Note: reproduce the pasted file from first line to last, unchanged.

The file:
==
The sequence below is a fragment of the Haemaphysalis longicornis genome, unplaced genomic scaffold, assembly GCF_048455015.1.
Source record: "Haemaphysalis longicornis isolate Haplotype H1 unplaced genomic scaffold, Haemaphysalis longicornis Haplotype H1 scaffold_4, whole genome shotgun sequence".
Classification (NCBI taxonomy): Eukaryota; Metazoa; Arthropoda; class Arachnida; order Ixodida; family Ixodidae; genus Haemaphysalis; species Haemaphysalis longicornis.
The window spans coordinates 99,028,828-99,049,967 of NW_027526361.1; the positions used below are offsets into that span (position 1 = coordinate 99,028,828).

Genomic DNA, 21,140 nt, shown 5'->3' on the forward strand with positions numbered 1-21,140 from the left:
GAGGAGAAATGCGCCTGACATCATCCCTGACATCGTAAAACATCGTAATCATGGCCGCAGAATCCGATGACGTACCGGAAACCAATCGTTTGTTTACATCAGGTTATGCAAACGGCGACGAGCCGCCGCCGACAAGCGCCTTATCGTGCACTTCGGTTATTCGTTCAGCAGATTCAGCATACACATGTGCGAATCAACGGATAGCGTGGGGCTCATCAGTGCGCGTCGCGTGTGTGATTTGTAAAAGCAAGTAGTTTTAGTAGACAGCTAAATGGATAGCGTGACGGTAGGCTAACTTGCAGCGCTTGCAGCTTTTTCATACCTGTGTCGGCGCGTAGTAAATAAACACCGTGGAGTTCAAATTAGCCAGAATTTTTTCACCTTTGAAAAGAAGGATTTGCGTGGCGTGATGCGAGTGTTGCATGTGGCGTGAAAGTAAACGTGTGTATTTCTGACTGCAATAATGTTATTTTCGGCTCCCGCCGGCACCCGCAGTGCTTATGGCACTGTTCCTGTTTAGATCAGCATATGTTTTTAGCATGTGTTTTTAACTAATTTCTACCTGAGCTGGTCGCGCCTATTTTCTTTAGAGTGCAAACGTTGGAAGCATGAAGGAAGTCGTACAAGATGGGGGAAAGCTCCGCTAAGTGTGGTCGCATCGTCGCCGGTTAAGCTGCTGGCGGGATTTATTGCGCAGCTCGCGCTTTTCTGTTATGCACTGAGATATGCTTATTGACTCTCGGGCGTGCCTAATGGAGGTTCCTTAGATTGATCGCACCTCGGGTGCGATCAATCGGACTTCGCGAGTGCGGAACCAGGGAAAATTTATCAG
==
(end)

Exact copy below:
The sequence below is a fragment of the Haemaphysalis longicornis genome, unplaced genomic scaffold, assembly GCF_048455015.1.
Source record: "Haemaphysalis longicornis isolate Haplotype H1 unplaced genomic scaffold, Haemaphysalis longicornis Haplotype H1 scaffold_4, whole genome shotgun sequence".
Classification (NCBI taxonomy): Eukaryota; Metazoa; Arthropoda; class Arachnida; order Ixodida; family Ixodidae; genus Haemaphysalis; species Haemaphysalis longicornis.
The window spans coordinates 99,028,828-99,049,967 of NW_027526361.1; the positions used below are offsets into that span (position 1 = coordinate 99,028,828).

Genomic DNA, 21,140 nt, shown 5'->3' on the forward strand with positions numbered 1-21,140 from the left:
GAGGAGAAATGCGCCTGACATCATCCCTGACATCGTAAAACATCGTAATCATGGCCGCAGAATCCGATGACGTACCGGAAACCAATCGTTTGTTTACATCAGGTTATGCAAACGGCGACGAGCCGCCGCCGACAAGCGCCTTATCGTGCACTTCGGTTATTCGTTCAGCAGATTCAGCATACACATGTGCGAATCAACGGATAGCGTGGGGCTCATCAGTGCGCGTCGCGTGTGTGATTTGTAAAAGCAAGTAGTTTTAGTAGACAGCTAAATGGATAGCGTGACGGTAGGCTAACTTGCAGCGCTTGCAGCTTTTTCATACCTGTGTCGGCGCGTAGTAAATAAACACCGTGGAGTTCAAATTAGCCAGAATTTTTTCACCTTTGAAAAGAAGGATTTGCGTGGCGTGATGCGAGTGTTGCATGTGGCGTGAAAGTAAACGTGTGTATTTCTGACTGCAATAATGTTATTTTCGGCTCCCGCCGGCACCCGCAGTGCTTATGGCACTGTTCCTGTTTAGATCAGCATATGTTTTTAGCATGTGTTTTTAACTAATTTCTACCTGAGCTGGTCGCGCCTATTTTCTTTAGAGTGCAAACGTTGGAAGCATGAAGGAAGTCGTACAAGATGGGGGAAAGCTCCGCTAAGTGTGGTCGCATCGTCGCCGGTTAAGCTGCTGGCGGGATTTATTGCGCAGCTCGCGCTTTTCTGTTATGCACTGAGATATGCTTATTGACTCTCGGGCGTGCCTAATGGAGGTTCCTTAGATTGATCGCACCTCGGGTGCGATCAATCGGACTTCGCGAGTGCGGAACCAGGGAAAATTTATCAG